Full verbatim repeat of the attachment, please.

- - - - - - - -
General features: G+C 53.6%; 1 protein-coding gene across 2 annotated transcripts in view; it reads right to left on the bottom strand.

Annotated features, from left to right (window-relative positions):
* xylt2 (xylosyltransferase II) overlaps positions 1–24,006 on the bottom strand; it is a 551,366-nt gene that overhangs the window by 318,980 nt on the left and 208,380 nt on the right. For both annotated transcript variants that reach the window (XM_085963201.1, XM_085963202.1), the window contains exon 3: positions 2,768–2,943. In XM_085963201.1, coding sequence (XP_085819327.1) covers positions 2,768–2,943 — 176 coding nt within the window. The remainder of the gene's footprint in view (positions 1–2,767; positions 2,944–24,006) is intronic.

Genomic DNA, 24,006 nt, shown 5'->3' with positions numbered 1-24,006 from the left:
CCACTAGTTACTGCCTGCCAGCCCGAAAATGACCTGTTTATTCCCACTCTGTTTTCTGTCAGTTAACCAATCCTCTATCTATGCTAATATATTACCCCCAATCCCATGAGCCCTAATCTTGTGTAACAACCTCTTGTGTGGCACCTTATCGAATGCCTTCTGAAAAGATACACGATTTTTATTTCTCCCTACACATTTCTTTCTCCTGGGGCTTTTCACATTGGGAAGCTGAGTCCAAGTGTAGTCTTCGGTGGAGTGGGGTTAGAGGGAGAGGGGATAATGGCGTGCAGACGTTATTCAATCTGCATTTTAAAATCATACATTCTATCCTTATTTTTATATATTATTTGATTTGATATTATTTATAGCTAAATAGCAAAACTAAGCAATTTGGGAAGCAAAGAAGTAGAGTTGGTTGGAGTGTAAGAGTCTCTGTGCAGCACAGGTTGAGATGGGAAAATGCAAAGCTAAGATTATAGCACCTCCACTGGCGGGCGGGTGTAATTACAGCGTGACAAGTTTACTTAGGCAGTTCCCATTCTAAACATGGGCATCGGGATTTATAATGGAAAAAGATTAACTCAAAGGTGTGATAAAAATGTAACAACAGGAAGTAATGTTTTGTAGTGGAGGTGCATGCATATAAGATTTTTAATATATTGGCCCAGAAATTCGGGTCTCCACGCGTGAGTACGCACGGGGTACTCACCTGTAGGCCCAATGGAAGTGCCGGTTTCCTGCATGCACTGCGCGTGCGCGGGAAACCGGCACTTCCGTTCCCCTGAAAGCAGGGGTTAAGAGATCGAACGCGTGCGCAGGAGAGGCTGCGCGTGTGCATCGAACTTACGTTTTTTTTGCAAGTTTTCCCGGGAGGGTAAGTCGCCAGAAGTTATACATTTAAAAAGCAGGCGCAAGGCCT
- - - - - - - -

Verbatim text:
General features: G+C 53.6%; 1 protein-coding gene across 2 annotated transcripts in view; it reads right to left on the bottom strand.

Annotated features, from left to right (window-relative positions):
* xylt2 (xylosyltransferase II) overlaps positions 1–24,006 on the bottom strand; it is a 551,366-nt gene that overhangs the window by 318,980 nt on the left and 208,380 nt on the right. For both annotated transcript variants that reach the window (XM_085963201.1, XM_085963202.1), the window contains exon 3: positions 2,768–2,943. In XM_085963201.1, coding sequence (XP_085819327.1) covers positions 2,768–2,943 — 176 coding nt within the window. The remainder of the gene's footprint in view (positions 1–2,767; positions 2,944–24,006) is intronic.

Genomic DNA, 24,006 nt, shown 5'->3' with positions numbered 1-24,006 from the left:
CCACTAGTTACTGCCTGCCAGCCCGAAAATGACCTGTTTATTCCCACTCTGTTTTCTGTCAGTTAACCAATCCTCTATCTATGCTAATATATTACCCCCAATCCCATGAGCCCTAATCTTGTGTAACAACCTCTTGTGTGGCACCTTATCGAATGCCTTCTGAAAAGATACACGATTTTTATTTCTCCCTACACATTTCTTTCTCCTGGGGCTTTTCACATTGGGAAGCTGAGTCCAAGTGTAGTCTTCGGTGGAGTGGGGTTAGAGGGAGAGGGGATAATGGCGTGCAGACGTTATTCAATCTGCATTTTAAAATCATACATTCTATCCTTATTTTTATATATTATTTGATTTGATATTATTTATAGCTAAATAGCAAAACTAAGCAATTTGGGAAGCAAAGAAGTAGAGTTGGTTGGAGTGTAAGAGTCTCTGTGCAGCACAGGTTGAGATGGGAAAATGCAAAGCTAAGATTATAGCACCTCCACTGGCGGGCGGGTGTAATTACAGCGTGACAAGTTTACTTAGGCAGTTCCCATTCTAAACATGGGCATCGGGATTTATAATGGAAAAAGATTAACTCAAAGGTGTGATAAAAATGTAACAACAGGAAGTAATGTTTTGTAGTGGAGGTGCATGCATATAAGATTTTTAATATATTGGCCCAGAAATTCGGGTCTCCACGCGTGAGTACGCACGGGGTACTCACCTGTAGGCCCAATGGAAGTGCCGGTTTCCTGCATGCACTGCGCGTGCGCGGGAAACCGGCACTTCCGTTCCCCTGAAAGCAGGGGTTAAGAGATCGAACGCGTGCGCAGGAGAGGCTGCGCGTGTGCATCGAACTTACGTTTTTTTTGCAAGTTTTCCCGGGAGGGTAAGTCGCCAGAAGTTATACATTTAAAAAGCAGGCGCAAGGCCT